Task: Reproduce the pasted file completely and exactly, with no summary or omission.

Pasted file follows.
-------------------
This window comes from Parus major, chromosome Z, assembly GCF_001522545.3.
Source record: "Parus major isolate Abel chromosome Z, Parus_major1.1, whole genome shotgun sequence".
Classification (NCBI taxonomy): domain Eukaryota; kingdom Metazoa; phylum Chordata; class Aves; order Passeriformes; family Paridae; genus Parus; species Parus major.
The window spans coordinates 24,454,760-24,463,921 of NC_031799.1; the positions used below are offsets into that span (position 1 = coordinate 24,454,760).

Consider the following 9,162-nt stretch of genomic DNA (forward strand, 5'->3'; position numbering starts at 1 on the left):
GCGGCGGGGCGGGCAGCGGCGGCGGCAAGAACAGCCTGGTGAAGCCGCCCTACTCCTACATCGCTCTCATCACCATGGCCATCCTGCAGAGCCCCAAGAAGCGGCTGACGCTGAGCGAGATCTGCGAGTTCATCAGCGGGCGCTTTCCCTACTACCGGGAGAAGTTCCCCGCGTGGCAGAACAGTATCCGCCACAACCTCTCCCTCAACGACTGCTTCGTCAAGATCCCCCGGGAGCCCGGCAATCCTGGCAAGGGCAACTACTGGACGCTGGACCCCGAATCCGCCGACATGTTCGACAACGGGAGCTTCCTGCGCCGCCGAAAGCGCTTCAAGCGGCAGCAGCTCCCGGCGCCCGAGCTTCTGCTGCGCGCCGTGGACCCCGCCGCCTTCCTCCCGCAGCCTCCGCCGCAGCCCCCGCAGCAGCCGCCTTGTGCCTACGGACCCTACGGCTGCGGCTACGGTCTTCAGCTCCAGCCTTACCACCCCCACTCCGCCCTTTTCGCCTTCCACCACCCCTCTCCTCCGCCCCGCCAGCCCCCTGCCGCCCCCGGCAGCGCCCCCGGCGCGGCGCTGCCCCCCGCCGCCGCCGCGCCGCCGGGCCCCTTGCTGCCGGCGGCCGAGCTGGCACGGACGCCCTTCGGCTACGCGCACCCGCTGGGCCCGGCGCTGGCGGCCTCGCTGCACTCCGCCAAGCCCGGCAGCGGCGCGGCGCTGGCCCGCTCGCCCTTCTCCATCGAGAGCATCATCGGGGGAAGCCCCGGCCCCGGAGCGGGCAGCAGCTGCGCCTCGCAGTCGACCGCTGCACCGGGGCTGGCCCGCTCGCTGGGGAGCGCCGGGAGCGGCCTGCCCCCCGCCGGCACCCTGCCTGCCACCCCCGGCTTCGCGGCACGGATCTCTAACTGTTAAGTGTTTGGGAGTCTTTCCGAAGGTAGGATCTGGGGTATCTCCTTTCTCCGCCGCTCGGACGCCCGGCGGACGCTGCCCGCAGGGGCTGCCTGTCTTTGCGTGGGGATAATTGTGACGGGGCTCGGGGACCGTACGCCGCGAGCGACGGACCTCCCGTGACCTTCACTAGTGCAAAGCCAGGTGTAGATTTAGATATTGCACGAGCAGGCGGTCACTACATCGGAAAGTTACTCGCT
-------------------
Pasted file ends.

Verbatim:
This window comes from Parus major, chromosome Z, assembly GCF_001522545.3.
Source record: "Parus major isolate Abel chromosome Z, Parus_major1.1, whole genome shotgun sequence".
Classification (NCBI taxonomy): domain Eukaryota; kingdom Metazoa; phylum Chordata; class Aves; order Passeriformes; family Paridae; genus Parus; species Parus major.
The window spans coordinates 24,454,760-24,463,921 of NC_031799.1; the positions used below are offsets into that span (position 1 = coordinate 24,454,760).

Consider the following 9,162-nt stretch of genomic DNA (forward strand, 5'->3'; position numbering starts at 1 on the left):
GCGGCGGGGCGGGCAGCGGCGGCGGCAAGAACAGCCTGGTGAAGCCGCCCTACTCCTACATCGCTCTCATCACCATGGCCATCCTGCAGAGCCCCAAGAAGCGGCTGACGCTGAGCGAGATCTGCGAGTTCATCAGCGGGCGCTTTCCCTACTACCGGGAGAAGTTCCCCGCGTGGCAGAACAGTATCCGCCACAACCTCTCCCTCAACGACTGCTTCGTCAAGATCCCCCGGGAGCCCGGCAATCCTGGCAAGGGCAACTACTGGACGCTGGACCCCGAATCCGCCGACATGTTCGACAACGGGAGCTTCCTGCGCCGCCGAAAGCGCTTCAAGCGGCAGCAGCTCCCGGCGCCCGAGCTTCTGCTGCGCGCCGTGGACCCCGCCGCCTTCCTCCCGCAGCCTCCGCCGCAGCCCCCGCAGCAGCCGCCTTGTGCCTACGGACCCTACGGCTGCGGCTACGGTCTTCAGCTCCAGCCTTACCACCCCCACTCCGCCCTTTTCGCCTTCCACCACCCCTCTCCTCCGCCCCGCCAGCCCCCTGCCGCCCCCGGCAGCGCCCCCGGCGCGGCGCTGCCCCCCGCCGCCGCCGCGCCGCCGGGCCCCTTGCTGCCGGCGGCCGAGCTGGCACGGACGCCCTTCGGCTACGCGCACCCGCTGGGCCCGGCGCTGGCGGCCTCGCTGCACTCCGCCAAGCCCGGCAGCGGCGCGGCGCTGGCCCGCTCGCCCTTCTCCATCGAGAGCATCATCGGGGGAAGCCCCGGCCCCGGAGCGGGCAGCAGCTGCGCCTCGCAGTCGACCGCTGCACCGGGGCTGGCCCGCTCGCTGGGGAGCGCCGGGAGCGGCCTGCCCCCCGCCGGCACCCTGCCTGCCACCCCCGGCTTCGCGGCACGGATCTCTAACTGTTAAGTGTTTGGGAGTCTTTCCGAAGGTAGGATCTGGGGTATCTCCTTTCTCCGCCGCTCGGACGCCCGGCGGACGCTGCCCGCAGGGGCTGCCTGTCTTTGCGTGGGGATAATTGTGACGGGGCTCGGGGACCGTACGCCGCGAGCGACGGACCTCCCGTGACCTTCACTAGTGCAAAGCCAGGTGTAGATTTAGATATTGCACGAGCAGGCGGTCACTACATCGGAAAGTTACTCGCT